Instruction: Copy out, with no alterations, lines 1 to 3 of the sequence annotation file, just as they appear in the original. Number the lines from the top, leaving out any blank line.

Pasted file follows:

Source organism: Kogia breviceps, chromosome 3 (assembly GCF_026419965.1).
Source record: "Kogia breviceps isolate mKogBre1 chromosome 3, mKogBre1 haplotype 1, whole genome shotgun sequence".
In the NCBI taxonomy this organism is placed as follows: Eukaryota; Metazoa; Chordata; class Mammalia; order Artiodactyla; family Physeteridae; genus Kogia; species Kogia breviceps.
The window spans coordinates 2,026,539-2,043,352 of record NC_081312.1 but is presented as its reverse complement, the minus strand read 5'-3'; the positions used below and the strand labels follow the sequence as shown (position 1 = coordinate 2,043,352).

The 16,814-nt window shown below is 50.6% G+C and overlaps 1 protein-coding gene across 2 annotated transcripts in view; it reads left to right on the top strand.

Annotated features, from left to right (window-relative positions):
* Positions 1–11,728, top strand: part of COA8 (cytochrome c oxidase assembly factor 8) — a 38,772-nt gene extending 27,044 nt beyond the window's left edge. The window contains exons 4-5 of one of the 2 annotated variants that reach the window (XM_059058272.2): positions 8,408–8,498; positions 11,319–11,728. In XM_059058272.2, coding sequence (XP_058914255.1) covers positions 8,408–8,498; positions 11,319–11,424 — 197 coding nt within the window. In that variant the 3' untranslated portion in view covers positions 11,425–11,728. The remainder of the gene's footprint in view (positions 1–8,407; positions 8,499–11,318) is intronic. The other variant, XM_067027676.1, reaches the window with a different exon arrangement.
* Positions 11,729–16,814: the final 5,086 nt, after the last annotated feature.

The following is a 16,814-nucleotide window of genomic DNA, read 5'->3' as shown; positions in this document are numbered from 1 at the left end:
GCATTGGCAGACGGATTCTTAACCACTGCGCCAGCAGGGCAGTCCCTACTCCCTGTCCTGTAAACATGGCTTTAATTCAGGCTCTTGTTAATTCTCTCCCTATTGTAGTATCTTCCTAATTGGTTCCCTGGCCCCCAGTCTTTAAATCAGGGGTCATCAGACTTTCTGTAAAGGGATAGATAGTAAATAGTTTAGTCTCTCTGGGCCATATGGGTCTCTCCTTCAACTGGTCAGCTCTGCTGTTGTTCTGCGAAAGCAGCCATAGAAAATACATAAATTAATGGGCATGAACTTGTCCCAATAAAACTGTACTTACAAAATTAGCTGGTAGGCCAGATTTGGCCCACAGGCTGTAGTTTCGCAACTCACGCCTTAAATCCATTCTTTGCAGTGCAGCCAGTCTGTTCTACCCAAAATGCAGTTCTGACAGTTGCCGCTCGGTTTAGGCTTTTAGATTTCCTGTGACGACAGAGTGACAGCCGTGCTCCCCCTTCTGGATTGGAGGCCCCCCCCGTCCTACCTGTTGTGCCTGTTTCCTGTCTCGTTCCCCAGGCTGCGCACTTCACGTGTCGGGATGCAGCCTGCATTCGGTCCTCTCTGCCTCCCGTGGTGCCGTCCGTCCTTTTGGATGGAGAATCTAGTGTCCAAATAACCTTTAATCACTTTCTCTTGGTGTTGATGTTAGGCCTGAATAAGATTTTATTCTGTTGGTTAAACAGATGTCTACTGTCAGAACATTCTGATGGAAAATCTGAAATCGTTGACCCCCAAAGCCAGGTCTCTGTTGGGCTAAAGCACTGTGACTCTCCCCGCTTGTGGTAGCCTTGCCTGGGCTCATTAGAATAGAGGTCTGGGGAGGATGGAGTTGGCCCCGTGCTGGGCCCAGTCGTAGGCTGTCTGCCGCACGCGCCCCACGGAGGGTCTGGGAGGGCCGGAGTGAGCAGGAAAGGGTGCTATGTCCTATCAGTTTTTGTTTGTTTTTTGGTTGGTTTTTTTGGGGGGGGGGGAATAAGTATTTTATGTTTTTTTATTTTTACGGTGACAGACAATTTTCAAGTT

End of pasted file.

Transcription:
Source organism: Kogia breviceps, chromosome 3 (assembly GCF_026419965.1).
Source record: "Kogia breviceps isolate mKogBre1 chromosome 3, mKogBre1 haplotype 1, whole genome shotgun sequence".
In the NCBI taxonomy this organism is placed as follows: Eukaryota; Metazoa; Chordata; class Mammalia; order Artiodactyla; family Physeteridae; genus Kogia; species Kogia breviceps.